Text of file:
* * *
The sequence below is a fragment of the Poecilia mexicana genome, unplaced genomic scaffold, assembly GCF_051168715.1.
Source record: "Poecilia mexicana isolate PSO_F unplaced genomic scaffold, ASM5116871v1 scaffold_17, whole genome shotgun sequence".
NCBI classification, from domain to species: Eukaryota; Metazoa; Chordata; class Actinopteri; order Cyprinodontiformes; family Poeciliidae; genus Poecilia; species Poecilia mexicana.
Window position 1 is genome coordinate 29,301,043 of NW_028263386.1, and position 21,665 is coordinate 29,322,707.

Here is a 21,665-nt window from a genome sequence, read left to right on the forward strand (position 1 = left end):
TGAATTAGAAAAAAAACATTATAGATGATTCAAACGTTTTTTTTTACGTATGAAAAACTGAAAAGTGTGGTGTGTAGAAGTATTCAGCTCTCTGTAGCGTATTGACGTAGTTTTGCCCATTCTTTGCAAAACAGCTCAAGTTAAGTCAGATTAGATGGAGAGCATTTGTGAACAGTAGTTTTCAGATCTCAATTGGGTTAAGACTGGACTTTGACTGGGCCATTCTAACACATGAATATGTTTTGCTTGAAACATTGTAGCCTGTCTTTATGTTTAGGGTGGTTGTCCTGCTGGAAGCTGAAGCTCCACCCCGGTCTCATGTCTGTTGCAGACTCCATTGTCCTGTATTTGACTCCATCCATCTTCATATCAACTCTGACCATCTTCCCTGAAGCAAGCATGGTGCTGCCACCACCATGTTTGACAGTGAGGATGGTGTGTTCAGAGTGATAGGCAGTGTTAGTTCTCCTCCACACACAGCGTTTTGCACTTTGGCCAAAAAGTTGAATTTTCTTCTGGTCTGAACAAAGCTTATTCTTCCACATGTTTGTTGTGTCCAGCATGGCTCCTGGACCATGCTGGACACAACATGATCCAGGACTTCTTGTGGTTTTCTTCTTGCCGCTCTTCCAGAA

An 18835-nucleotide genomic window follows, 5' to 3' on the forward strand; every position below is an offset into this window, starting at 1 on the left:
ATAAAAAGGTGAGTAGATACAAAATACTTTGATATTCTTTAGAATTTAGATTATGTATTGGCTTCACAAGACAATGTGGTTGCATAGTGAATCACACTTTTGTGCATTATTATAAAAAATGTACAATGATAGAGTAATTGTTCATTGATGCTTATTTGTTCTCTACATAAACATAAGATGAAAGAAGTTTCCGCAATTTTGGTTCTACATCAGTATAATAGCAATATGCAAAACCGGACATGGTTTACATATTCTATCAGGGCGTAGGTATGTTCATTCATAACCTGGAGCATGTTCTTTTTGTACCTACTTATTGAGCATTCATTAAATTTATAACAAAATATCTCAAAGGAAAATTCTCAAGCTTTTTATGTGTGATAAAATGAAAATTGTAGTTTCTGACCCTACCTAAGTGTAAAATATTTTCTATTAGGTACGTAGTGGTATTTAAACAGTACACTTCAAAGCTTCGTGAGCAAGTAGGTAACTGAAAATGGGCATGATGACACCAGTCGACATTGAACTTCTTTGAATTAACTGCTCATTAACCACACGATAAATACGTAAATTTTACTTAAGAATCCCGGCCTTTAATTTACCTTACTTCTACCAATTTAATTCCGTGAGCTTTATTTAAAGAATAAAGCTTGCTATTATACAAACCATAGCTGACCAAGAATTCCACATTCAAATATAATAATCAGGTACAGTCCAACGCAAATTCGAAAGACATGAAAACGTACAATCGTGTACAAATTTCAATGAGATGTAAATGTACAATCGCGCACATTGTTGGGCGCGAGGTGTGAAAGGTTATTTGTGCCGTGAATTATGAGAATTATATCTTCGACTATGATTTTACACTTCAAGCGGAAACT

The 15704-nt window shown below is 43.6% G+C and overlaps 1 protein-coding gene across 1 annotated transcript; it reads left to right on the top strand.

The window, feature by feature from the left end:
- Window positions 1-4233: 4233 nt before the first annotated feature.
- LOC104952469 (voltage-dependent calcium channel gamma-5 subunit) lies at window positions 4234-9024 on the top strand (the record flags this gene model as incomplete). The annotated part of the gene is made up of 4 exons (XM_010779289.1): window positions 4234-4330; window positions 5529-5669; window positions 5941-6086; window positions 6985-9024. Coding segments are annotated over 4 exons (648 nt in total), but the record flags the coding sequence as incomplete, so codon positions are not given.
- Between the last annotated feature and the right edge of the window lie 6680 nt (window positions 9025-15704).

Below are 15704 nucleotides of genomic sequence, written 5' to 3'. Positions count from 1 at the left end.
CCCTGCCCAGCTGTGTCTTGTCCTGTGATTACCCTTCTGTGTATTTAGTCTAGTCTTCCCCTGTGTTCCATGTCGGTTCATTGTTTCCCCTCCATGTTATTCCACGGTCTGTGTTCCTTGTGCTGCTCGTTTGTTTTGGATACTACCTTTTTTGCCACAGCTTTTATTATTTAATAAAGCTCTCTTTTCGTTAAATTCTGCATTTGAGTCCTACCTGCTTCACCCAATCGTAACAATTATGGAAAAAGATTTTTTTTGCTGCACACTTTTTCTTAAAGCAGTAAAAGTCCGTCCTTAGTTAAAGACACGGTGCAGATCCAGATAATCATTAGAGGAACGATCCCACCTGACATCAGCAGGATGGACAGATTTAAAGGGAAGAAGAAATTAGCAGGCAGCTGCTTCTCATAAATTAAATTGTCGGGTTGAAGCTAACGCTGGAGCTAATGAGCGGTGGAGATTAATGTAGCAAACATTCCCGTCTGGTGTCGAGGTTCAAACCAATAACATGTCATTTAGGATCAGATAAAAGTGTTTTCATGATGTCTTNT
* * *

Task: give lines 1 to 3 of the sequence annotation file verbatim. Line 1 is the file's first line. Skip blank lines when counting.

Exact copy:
The sequence below is a fragment of the Poecilia mexicana genome, unplaced genomic scaffold, assembly GCF_051168715.1.
Source record: "Poecilia mexicana isolate PSO_F unplaced genomic scaffold, ASM5116871v1 scaffold_17, whole genome shotgun sequence".
NCBI classification, from domain to species: Eukaryota; Metazoa; Chordata; class Actinopteri; order Cyprinodontiformes; family Poeciliidae; genus Poecilia; species Poecilia mexicana.